Thorndale City Contact Information
EMERGENCY : 911
Thorndale Police Department
Office - 512-898-2822
Milam Co. Sheriff's Office:
Dispatch - 254-697-7033
Toll Free - 877-697-7887
Baylor Scott & White Hospital, Taylor Tx. 512-352-7611
City Hall: 512-898-2523
Public Works: 512-898-2523
History of Thorndale
THORNDALE, TEXAS. Thorndale is an incorporated community on U.S. Highway 79 and Farm Road 486, twelve miles west of Rockdale in southwestern Milam County. It was established in 1878 about three miles west of its present site, shortly after the International-Great Northern Railroad was built through the area. A railroad employee named the town after the region's abundant thorny vegetation-mesquite thorn, prickly pear, and sagebrush. A post office, a store, and a hotel opened at Thorndale in the late 1870s. In 1880 the store was sold and moved east to the present site of the community on the railroad, and eventually the other businesses moved as well. By 1884 Thorndale had a church, a school, and 130 residents. The local economy was largely agricultural, and Thorndale served as a shipping and supply point for area farmers. In 1903 it had a two-teacher school for sixty-six students, and in 1913 the Thorndale Independent School District was formed. In 1929, the year in which Thorndale decided to incorporate, its population was reported as 1,500, but the onset of the Great Depression reduced the number of residents to about 1,000 by 1931, and it had fallen to 851 by 1952. During the mid-1950s, however, the population began to grow again, possibly because of the construction of an aluminum plant at nearby Sandow. For the next three decades the community grew steadily, and reported 1,338 residents and sixteen businesses in 1988. In 1990, however, its population fell to 1,092. According to the U.S. Census Report the population was 1,278 in 2000, and 1,336 in 2010.
BIBLIOGRAPHY: Lelia M. Batte, History of Milam County, Texas (San Antonio: Naylor, 1956). Milam County Heritage and Preservation Society, Matchless Milam: History of Milam County (Dallas: Taylor, 1984).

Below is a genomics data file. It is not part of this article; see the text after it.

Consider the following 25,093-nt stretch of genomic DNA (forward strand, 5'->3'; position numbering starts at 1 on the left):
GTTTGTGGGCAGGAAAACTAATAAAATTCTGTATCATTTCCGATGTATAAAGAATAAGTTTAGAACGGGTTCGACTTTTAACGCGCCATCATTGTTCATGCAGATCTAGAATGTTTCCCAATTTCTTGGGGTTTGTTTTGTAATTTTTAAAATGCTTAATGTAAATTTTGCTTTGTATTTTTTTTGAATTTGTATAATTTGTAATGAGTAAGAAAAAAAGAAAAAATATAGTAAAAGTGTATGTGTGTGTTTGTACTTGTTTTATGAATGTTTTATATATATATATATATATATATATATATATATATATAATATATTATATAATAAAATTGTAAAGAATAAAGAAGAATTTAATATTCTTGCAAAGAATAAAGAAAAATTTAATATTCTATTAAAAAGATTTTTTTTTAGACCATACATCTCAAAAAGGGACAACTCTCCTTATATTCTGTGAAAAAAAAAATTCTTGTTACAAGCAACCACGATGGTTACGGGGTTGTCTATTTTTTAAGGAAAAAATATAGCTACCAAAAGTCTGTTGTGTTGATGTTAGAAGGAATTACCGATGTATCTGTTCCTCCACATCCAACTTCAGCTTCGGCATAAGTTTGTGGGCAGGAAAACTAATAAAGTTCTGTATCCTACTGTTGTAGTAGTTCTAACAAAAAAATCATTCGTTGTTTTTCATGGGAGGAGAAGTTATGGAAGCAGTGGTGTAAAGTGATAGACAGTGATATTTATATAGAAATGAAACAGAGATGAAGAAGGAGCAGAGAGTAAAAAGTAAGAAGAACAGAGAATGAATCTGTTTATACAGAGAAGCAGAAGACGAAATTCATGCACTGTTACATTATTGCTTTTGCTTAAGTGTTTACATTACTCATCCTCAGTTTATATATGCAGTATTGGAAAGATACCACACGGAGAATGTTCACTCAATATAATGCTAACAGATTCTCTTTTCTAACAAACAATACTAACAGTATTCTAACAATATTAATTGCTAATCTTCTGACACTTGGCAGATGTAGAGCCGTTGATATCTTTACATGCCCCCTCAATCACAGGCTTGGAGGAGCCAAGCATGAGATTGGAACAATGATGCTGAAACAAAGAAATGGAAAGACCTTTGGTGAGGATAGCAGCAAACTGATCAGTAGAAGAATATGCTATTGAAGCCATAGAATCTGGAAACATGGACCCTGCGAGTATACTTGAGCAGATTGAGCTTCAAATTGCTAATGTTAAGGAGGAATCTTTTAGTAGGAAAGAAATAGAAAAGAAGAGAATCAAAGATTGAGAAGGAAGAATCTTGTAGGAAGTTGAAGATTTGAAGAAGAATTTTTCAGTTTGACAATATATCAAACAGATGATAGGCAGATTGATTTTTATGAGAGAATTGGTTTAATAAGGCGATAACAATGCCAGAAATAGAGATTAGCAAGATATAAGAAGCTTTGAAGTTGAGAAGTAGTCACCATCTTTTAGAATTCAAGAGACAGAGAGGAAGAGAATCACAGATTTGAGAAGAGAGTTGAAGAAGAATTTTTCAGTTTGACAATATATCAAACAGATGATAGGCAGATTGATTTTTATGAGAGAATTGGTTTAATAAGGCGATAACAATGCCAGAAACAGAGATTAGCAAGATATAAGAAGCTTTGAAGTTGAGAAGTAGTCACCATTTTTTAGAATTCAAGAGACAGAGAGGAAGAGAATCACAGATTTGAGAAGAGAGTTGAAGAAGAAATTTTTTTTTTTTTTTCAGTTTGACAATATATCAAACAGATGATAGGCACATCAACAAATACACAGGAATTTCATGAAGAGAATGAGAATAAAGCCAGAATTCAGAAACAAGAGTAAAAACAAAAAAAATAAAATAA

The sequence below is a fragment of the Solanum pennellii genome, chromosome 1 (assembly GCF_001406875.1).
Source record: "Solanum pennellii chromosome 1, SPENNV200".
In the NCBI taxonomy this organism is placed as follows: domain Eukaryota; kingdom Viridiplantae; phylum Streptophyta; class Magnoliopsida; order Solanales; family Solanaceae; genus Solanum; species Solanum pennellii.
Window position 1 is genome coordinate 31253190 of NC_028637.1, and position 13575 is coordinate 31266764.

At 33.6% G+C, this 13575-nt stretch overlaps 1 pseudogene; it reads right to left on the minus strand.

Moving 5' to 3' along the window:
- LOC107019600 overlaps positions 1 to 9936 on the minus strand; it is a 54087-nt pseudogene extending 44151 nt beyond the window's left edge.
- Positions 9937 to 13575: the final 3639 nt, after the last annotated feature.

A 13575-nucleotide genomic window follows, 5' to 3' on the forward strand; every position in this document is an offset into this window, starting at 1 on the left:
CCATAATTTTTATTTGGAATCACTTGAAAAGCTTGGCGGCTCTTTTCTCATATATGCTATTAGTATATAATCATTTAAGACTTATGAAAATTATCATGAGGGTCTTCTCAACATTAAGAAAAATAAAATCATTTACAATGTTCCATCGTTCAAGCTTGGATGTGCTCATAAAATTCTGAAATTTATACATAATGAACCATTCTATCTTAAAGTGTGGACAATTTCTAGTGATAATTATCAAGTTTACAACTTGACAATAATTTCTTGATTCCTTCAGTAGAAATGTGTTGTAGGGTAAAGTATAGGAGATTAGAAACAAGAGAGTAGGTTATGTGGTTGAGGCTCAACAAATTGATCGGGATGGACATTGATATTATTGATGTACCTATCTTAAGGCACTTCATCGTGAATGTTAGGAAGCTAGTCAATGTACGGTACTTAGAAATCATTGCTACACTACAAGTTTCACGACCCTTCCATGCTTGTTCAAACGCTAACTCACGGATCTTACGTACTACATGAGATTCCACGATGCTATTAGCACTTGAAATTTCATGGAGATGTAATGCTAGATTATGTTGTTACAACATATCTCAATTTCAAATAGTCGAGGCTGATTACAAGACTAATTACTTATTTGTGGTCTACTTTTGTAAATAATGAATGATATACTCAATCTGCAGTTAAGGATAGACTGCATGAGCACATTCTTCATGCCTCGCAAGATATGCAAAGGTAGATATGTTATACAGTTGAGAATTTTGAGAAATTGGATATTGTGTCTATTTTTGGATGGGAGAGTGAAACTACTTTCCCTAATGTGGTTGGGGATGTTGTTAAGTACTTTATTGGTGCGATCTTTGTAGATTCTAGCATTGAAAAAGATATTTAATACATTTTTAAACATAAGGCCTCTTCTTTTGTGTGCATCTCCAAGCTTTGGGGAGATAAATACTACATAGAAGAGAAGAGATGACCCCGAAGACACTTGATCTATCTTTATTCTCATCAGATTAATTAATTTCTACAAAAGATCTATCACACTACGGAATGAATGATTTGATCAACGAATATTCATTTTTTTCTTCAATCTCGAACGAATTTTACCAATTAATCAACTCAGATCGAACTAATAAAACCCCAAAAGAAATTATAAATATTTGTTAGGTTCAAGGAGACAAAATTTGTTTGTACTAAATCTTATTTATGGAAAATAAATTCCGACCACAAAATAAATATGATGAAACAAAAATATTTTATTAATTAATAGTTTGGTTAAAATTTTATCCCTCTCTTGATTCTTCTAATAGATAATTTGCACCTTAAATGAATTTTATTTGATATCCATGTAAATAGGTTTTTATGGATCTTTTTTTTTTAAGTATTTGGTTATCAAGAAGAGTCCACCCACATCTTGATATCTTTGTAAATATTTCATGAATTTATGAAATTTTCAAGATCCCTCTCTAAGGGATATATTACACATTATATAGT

HISTORY OF MILAM COUNTY
Robert Leftwich, a representative for the Texas Association of Nashville, Tennessee, obtained a colonization grant from Mexico in 1825 that included the Milam County area. The grant's boundaries followed the Navasota River, turned southwest along the San Antonio road to the divide between the Brazos and the Colorado rivers, then northwest to the Comanche Trail, and east back to the Navasota. Sterling Robertson assumed leadership of the colonization effort in 1827, but in 1830, because the company had made no progress in settling the area, the contract was suspended. The following year Stephen F. Austin and his partner, Samuel May Williams, persuaded the Mexican government to transfer the grant to them. In 1834, with Austin out of favor with the Mexican government, Robertson regained control of the grant, and actual settlement of the region began. The colony was known to the Mexican government as the Municipality of Viesca, but in 1835 the legislative body of the Provisional Government of Texas renamed it the Municipality of Milam, in honor of Benjamin Rush Milam. It was during the first Congress of the Republic of Texas that the municipality came to be called Milam County. At that time the boundaries of the county were roughly the same as those of the colony granted to Leftwich, comprising one-sixth of the land area of Texas. In addition to the present Milam County, the counties of Bell, Bosque, Burleson, Coryell, Erath, Falls, Hamilton, Hood, Jones, McLennan, Robertson, Shackelford, Somervell, Stephens, and Williamson were eventually carved out of the original Milam County. Brazos, Brown, Burnet, Callahan, Comanche, Eastland, Haskell, Hill, Johnson, Lampasas, Lee, Limestone, Mills, Palo Pinto, Parker, Stonewall, Throckmorton, and Young counties also received land from Milam County. By 1850, with the exception of a small area between Williamson and Bell counties, Milam County had been reduced to its present size.
Bibliography: Ann Arthur, "An New Era for Milam County," Texas Historian, March 1972. Lelia M. Batte, History of Milam County, Texas (San Antonio: Naylor, 1956). Cecil Harper, Jr., Farming Someone Else's Land: Farm Tenancy in the Texas Brazos River Valley, 1850–1880 (Ph.D. dissertation, University of North Texas, 1988). Katherine Bradford Henderson, The Early History of Milam County (M.A. thesis, University of Texas, 1924). Curtis Henley, "Alcoa's Impact on Milam County," Texas Historian, September 1974. Margaret Eleanor Lengert, The History of Milam County (M.A. thesis, University of Texas, 1949). Morris Zim, "Milam County's Oil Industry," Texas Historian, January 1975.